This could involve making banks impose tougher risk-assessment measures on would-be borrowers.
The RBNZ wants comment from the finance industry on so-called debt serviceability restrictions (DSRs).
It is the latest in a series of measures to reduce banking sector vulnerability to an over heated property market.
The RBNZ says even though banks in this country are well-capitalised, the combination of very high debt levels and unsustainable house prices poses financial stability risks.
Its main method of dealing with this is the well-publicised Loan-to-Value-Ratio (LVR). This limits banks to no more than 10% of first home sales going to people with a deposit of less than 20%.
But it is now going further and consulting with the public and the industry over the viability of DSRs.
Of these, the best known is the Debt to Income Ratio (DTI). The RBNZ has already signaled its intention to consult on this and is now formally inviting comment.
Some banks have already anticipated a move with the BNZ saying a multiple of six is the level it will use in its own DTI.
The Reserve Bank is also looking at another sort of DSR: a floor on the test interest rates used by banks in their loan serviceability assessments.
These test the ability of borrowers to continue repaying their loans if interest rates rise above the level they were at when the loan was first taken out.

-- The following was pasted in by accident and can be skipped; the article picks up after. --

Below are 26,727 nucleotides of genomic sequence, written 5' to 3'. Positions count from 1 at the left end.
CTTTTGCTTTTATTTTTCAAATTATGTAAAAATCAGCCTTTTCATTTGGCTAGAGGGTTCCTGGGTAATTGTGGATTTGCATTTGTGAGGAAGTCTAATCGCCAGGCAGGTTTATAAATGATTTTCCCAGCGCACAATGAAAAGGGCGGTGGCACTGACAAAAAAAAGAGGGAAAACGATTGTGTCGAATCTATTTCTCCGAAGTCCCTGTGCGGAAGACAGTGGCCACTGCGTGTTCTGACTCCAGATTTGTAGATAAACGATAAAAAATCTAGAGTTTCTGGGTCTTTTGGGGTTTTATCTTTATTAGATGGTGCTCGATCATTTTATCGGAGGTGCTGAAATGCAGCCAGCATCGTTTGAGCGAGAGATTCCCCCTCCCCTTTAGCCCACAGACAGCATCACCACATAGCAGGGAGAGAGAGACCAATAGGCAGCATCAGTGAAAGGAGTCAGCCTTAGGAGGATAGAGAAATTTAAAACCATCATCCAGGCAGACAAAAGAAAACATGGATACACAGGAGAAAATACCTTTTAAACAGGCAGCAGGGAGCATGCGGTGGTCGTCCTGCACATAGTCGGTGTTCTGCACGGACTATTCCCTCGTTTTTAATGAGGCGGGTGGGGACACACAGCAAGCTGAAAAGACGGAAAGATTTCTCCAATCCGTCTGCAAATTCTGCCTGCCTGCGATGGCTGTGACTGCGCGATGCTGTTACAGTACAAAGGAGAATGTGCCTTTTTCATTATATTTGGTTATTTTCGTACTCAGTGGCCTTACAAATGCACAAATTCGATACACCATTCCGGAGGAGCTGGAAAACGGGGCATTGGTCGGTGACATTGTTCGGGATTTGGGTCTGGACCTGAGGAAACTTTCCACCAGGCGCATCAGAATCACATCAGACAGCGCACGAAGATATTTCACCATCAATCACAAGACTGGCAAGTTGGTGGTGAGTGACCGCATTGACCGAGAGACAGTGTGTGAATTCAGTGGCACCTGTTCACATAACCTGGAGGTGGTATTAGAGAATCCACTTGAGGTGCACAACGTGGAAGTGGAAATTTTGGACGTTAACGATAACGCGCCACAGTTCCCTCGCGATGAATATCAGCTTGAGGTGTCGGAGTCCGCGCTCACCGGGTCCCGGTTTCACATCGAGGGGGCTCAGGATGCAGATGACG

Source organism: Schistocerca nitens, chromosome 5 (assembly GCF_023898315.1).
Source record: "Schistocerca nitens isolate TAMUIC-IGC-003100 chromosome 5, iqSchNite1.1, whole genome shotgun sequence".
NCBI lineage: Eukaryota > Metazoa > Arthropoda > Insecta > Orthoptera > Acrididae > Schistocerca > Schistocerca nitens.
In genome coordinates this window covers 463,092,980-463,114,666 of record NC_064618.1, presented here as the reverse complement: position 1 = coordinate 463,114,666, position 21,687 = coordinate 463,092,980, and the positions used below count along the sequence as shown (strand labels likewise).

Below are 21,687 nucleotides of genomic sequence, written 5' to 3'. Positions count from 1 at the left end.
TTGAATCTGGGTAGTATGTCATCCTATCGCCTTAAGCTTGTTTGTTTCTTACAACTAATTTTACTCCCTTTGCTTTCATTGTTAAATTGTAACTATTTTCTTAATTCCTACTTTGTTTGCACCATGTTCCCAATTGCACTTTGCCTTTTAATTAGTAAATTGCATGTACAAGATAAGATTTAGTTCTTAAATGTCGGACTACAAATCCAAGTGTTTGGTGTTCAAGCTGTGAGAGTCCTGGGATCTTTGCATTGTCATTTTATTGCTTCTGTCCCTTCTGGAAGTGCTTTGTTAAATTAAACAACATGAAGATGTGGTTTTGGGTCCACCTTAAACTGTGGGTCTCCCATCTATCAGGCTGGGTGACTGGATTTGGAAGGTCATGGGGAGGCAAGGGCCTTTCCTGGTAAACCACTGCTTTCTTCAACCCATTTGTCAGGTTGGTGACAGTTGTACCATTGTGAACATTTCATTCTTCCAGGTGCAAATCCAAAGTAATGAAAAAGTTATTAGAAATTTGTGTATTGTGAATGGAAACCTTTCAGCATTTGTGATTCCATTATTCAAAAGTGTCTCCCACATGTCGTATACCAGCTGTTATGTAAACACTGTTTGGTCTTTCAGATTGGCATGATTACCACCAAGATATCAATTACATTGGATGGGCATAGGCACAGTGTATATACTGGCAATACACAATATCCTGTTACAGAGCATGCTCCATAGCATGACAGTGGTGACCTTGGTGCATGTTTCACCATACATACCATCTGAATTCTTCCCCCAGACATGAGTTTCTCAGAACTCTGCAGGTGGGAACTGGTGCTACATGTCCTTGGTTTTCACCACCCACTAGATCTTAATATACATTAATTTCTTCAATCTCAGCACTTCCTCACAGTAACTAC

If approved, this would standardise the way banks assess the dependability of a loan, which they currently can vary depending on the wealth of a loan applicant.
It could also mean borrowers would have to be prepared to demonstrate they could face a higher potential interest rate than they are assessed on at present.
At this stage the RBNZ is not planning to implement either method, but it wants to have them ready in case of trouble.
A former Reserve Bank official, now an independent economist, thinks of the two methods under consideration, a floor on serviceability assessments is by far the better of the two options.
Ian Harrison, of Tailrisk Economics (pictured), says DTI is far too simplistic, since interest rates that go up and down can complicate a simple comparison between income and debt. A floor would work far better.
“Banks have a test rate, they don't just look at your current interest rate but they look at a higher interest rate, that is your test rate, and often that is about 6%.
Harrison says banks need to know that borrowers could service a loan at a higher rate in future than is being offered at present, to ensure their money is safe.
Amending the way banks make that judgment would be far more reliable in the fight to safeguard monetary system from risky debt than a simple DTI.
This view however contrasts with the RBNZ's belief that DTI restrictions would work better.